Our Industry

International Data Center Day

By Julie Pampuch


For International Data Center Day, we sat down with two of our leading experts in critical facilities design (or engineering) to hear from them about the current state, future trends, and what excites them about being in this market.

WB: Let’s start with a quick warm up – tell us who you are, where you are, and what you do.

JS: I’m Jimmy Sneed, Managing Principal and Managing Director, Critical Facilities, which means I manage WB’s critical facilities practice nationwide. After six years in our East Bay office, I have relocated to our Austin office. After 30 years as an electrical engineer, I still find critical facilities design the most interesting and challenging type of project.

BS: I’m Bart Stewart, Principal, and Managing Director, Washington, DC. Critical facilities design is some of my favorite work. About 40% of the work in the DC area is in the critical facilities market.     

WB: Jimmy, we’ve heard you say that ‘data is the new oil’ (sounds like a very Texas thing to say). What do you mean by that?

JS: 100 years ago we were in the middle of the big oil boom in the US and today we are seeing a very similar boom in data.  By 2030 we are expected to have 25.4 billion smart devices in service.  The projected population for 2030 is 8.5 billion so there will be approximately 3 smart devices for every single person on the planet.  All of these devices will pull their data from a data center.

WB: How many smart devices do you have, Jimmy?

JS: [laughs] I have five.

WB: And you, Bart?

BS: I’m actually not that big on smart devices.  [laughs] I have 4 smart TVs, a small stack of computers and tablets, and a Ring doorbell.

WB: Bart, let’s talk about no one’s favorite subject for a moment, the pandemic. What role did data centers play in the pandemic?

BS: Data centers played a crucial, and perhaps underappreciated, role in how we were able to navigate the pandemic. Neither virtual meetings (requiring dual directional video streaming) nor cloud computing would have been possible without these big windowless buildings surrounded by generators and cooling towers.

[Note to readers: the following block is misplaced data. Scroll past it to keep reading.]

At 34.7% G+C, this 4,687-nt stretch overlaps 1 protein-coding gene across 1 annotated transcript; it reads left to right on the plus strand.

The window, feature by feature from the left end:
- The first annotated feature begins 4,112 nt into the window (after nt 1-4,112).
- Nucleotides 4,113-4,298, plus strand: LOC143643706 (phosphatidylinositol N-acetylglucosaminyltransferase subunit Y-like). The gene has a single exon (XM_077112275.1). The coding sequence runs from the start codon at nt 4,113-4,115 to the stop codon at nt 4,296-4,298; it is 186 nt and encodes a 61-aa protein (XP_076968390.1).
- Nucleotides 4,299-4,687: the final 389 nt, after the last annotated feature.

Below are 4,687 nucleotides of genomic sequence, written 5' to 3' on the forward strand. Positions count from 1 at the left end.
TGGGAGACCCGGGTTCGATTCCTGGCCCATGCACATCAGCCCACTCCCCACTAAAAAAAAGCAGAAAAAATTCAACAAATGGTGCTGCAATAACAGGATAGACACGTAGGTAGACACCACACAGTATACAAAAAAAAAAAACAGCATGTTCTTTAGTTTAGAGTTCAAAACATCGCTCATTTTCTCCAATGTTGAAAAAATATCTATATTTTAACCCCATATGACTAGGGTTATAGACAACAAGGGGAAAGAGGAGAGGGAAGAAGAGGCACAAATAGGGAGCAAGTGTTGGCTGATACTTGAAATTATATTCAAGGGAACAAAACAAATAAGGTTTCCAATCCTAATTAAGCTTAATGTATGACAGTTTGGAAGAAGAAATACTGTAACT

WB: Jimmy, what challenges do you see in critical facilities design?

JS: Currently, critical facilities across the globe use approximately 1% of all the power generated. By 2030, this is anticipated to increase to 8%. With the continued push to electrical automobiles and the ongoing demand to reduce fossil fuel use, the stresses on our already aging electrical infrastructure will make this a potential hurdle.

WB: Bart, what is it about critical facilities design that is exciting?

BS: I like data center projects because the infrastructure is the star of the show! For colocation providers, their product is reliable power, cooling, and fiber; our three favorite things. For enterprise users, data center downtime often leads directly to revenue losses and can also have regulatory implications. On top of that, the uptime requirements mean systems need to be fully commissioned and the huge amount of power they use creates great opportunities to save a lot of power.

WB: Jimmy, how are critical facilities addressing sustainability?

JS: I am truly excited for the upcoming challenges to designing critical facilities that will be not only net energy neutral but net positive. This will be crucial as the demands for power increase the potential of critical facilities while we also search for ways to reduce the impact on the environment.  The next 20 years will be very exciting, and I look forward to being part of it.

WB: Thank you, Jimmy and Bart! Is there a traditional way to celebrate International Data Center Day?

JS: [laughs] Not that I know of – use all three of our smart devices at the same time? Or not at all today?